Go to the Globe and Mail homepage

Jump to main navigationJump to main content

Canadian poet Al Purdy at home in Prince Edward County, circa 1978 (Dennis Robinson for The Globe and Mail)
Canadian poet Al Purdy at home in Prince Edward County, circa 1978 (Dennis Robinson for The Globe and Mail)

Why Canada's A-list wants to save Al Purdy’s A-Frame Add to ...

Something funny is happening in Toronto this winter: A group of leading Canadian literary figures is appealing to corporations to support the nation’s poetry.

“It is to laugh,” confesses one of them, writer Marni Jackson. “To get people behind the cause of poetry takes a certain amount of imagination.”

More Related to this Story

But imagination, if not money, is one thing the Al Purdy A-Frame Association has in abundance. Growing out of an alarm about the imminent destruction of the famous backwoods cabin where poet Al Purdy magically emerged as the seminal voice of a new Canadian literature, the group has spent years scavenging support in hopes of saving the cabin and giving it new life as a retreat for emerging writers.

Their latest coup: barn boards scrounged from a nearby demolition to replace long-rotted barn boards Purdy and his wife, Eurithe, themselves scrounged 50 years ago to clad their rickety home.

On Wednesday, the Purdy association is shooting for the moon with a gala fundraising concert in which leading writers and entertainers, including Margaret Atwood, Gordon Pinsent, Gord Downie and Dennis Lee, will read and riff on all things Purdy.

Statues of poets often last longer than the poems they write, notes Ken Babstock, a Griffin Poetry Prize winner who will be reading Purdy’s Wilderness Gothic Wednesday night. But the work of the rough-hewn bard of Ameliasburgh, Ont., is showing surprising vigour more than a decade after his death – and half a century after the almost legendary breakthrough that made his name.

Much of the reason for Purdy’s enduring appeal is his “genuine populist touch,” according to Babstock. He wrote about brawling in bars and rutting outdoors, and worked to cultivate a deliberately anti-poetic persona – that of “a favourite uncle, the one that shocks your parents and teaches you how to smoke,” according to editor and poet Robert Budde.

“There was no Mount Parnassus with Purdy,” Babstock says. “He was literally a regular guy, and it comes through in the poems. People who have read his poems fall in love with him for that reason – because he is not so up himself.”

But the yokel persona was a front, according to Jackson, “for a very intellectual turn of mind.” It was in Ameliasburgh where Purdy famously found his voice – our voice, many say – and became universal, charting the transcendental dimensions of mundane day-to-day life.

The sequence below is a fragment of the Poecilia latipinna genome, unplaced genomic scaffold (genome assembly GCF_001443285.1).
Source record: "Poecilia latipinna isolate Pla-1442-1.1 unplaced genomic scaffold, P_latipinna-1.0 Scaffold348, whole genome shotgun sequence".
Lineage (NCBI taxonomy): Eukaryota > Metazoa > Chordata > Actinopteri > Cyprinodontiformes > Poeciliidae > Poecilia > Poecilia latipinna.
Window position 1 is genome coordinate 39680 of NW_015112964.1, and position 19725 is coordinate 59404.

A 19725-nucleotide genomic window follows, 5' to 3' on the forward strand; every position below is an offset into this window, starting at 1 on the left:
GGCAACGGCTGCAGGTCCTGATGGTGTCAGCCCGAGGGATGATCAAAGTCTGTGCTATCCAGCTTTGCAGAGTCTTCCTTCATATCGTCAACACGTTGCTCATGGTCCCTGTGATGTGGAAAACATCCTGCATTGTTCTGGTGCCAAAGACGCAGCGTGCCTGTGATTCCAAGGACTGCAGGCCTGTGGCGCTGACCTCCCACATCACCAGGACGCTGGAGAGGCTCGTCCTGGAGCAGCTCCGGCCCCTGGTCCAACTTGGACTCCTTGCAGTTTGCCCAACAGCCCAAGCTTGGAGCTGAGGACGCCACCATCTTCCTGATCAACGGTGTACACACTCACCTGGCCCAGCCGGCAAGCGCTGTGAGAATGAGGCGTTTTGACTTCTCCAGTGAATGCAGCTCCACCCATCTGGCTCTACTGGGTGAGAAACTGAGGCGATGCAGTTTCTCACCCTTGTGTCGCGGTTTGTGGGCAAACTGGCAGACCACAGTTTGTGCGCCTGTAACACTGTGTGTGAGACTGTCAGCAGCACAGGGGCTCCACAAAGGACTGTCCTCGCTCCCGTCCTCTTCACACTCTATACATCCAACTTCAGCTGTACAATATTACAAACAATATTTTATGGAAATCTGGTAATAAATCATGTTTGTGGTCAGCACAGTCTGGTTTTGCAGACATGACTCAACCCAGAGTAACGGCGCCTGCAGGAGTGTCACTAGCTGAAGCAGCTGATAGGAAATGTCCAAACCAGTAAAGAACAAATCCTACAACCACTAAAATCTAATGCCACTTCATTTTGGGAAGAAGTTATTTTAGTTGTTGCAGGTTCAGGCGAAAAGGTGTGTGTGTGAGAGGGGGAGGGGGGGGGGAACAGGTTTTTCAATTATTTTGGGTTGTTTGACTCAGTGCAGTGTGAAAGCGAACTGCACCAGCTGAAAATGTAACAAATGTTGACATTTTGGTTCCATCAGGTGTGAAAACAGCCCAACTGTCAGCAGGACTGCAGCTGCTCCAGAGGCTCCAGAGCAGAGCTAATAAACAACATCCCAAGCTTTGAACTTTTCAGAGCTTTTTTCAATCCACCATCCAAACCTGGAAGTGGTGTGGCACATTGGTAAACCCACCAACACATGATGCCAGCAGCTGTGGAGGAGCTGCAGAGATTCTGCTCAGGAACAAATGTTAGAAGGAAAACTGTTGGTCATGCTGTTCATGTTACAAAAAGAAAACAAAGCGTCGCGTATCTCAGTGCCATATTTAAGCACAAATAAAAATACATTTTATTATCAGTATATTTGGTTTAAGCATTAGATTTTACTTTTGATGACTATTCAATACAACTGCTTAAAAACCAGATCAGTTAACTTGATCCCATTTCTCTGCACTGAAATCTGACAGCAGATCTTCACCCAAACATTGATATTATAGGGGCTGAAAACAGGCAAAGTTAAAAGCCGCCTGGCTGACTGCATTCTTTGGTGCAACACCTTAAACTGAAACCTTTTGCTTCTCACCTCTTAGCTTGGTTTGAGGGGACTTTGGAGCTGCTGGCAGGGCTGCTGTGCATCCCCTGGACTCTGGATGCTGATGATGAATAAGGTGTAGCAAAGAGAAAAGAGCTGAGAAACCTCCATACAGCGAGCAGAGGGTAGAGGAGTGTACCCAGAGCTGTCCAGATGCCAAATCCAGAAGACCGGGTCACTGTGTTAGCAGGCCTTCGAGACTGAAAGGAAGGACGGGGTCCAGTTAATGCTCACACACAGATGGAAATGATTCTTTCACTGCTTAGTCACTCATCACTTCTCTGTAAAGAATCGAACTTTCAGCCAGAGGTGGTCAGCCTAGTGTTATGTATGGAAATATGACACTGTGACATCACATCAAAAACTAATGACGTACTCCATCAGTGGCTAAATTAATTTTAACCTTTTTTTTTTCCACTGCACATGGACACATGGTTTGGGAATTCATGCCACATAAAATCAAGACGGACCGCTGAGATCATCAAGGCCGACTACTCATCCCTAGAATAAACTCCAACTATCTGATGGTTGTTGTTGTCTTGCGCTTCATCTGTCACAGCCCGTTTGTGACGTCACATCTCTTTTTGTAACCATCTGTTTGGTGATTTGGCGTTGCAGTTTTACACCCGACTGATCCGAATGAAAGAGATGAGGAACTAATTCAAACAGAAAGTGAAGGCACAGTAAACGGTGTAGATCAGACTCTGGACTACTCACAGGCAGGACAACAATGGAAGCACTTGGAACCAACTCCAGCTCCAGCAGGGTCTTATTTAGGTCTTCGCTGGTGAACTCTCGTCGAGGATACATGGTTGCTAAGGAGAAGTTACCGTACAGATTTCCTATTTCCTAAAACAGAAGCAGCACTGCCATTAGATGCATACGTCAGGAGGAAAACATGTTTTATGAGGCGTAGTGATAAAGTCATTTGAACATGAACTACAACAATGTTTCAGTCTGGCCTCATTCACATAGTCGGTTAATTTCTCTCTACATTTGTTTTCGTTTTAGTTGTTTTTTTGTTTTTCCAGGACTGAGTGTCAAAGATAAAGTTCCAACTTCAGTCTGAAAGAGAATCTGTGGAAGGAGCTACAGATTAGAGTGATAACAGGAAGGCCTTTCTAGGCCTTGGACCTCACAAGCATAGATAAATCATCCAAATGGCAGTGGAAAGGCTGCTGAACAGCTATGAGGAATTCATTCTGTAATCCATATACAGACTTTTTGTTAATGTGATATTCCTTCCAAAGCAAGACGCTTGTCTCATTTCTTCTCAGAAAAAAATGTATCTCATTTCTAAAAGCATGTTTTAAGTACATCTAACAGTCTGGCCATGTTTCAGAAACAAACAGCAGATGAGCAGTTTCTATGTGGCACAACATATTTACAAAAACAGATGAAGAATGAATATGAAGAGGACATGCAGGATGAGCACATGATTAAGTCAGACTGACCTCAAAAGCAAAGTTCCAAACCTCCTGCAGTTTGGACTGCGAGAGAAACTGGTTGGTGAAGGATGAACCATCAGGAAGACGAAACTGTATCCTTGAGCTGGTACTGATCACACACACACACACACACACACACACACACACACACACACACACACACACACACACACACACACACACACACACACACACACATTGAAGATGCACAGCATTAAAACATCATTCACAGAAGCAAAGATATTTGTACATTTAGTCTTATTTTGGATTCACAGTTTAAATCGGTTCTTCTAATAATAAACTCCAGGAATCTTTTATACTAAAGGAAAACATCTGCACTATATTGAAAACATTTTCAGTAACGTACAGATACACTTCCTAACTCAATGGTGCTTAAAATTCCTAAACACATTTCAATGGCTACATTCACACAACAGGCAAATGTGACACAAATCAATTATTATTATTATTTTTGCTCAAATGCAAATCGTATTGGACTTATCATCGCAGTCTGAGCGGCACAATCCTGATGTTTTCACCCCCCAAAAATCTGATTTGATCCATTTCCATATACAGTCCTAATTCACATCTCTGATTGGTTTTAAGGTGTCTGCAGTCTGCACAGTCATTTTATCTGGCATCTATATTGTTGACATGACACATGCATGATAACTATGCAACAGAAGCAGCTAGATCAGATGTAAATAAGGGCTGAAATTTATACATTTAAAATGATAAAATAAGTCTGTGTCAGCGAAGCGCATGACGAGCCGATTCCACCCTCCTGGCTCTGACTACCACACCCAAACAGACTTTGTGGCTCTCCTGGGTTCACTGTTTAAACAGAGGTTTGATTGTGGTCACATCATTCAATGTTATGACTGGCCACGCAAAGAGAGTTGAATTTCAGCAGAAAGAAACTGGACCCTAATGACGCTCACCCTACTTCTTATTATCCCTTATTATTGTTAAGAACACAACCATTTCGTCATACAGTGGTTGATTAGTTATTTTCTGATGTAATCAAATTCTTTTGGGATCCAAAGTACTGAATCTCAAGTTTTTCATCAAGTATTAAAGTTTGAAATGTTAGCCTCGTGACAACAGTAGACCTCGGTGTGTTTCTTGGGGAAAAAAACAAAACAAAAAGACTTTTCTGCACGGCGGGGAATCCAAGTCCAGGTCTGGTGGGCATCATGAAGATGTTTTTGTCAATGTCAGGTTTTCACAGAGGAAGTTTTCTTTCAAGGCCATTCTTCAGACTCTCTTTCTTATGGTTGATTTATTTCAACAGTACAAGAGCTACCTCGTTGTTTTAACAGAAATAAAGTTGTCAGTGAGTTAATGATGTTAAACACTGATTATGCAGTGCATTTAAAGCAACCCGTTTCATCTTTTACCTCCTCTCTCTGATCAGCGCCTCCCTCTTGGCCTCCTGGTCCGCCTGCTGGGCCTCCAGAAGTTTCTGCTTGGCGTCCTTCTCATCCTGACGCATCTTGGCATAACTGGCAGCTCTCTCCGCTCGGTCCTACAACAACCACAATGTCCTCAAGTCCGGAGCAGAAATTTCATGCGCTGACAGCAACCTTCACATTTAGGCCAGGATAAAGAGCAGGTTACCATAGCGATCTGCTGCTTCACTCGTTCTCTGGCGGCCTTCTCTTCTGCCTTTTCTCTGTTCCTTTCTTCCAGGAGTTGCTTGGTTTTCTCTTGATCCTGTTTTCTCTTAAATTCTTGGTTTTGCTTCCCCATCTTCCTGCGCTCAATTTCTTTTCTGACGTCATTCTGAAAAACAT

“He’s very metaphysical,” Jackson says. “He goes out behind the A-frame and suddenly he’s on Arcturus, or another planet.”

“This is an imagination which refuses to be housebroken,” Dennis Lee wrote in a now-classic essay on Purdy’s place in Canadian literature. “And if we approach even a classic Purdy poem too reverently, expecting a rarefied masterpiece, it is likely to light a cigar, tell a bad joke and leave halfway through the conversation.”

But what pulls people back to Purdy today is what now seems least fashionable about his poetry: its overt search for a distinctly Canadian language and poetics, what Lee called “a muscular, roomy, and persuasive vision of coherence centred in our own here and now” – something, he added, that did not exist before Purdy.

“He really was a national poet in a way that you only find occasionally in the life of a culture,” Lee said in an interview after Purdy’s death in 2000. His legacy, Lee wrote, is “an indigenous imaginative patrimony in English Canada.”

“There have been many Canadian writers whose excellence is unmistakable,” he added, “but in his rootedness, his largeness, and his impulse to forge a native idiom for the imagination, Purdy is one of a distinct breed: the heroic founders, who give their people a voice as they go about their own necessities.”

“You can see him going looking for a Canadian way of talking, which is a Canadian way of knowing the world, and it was a noble pursuit,” Babstock said.

As is the current effort to save the poet’s legendary workplace for the use of a new generation of writers – a legacy to outlast even the bronze Purdy statue that glints in the shade of the oak trees of Queen’s Park.

The gala fundraising concert for Al Purdy's cabin takes place Feb. 6 at Koerner Hall in Toronto.

Follow us on Twitter: @GlobeBooks

 

In the know

Most popular videos »

Highlights

More from The Globe and Mail

Most popular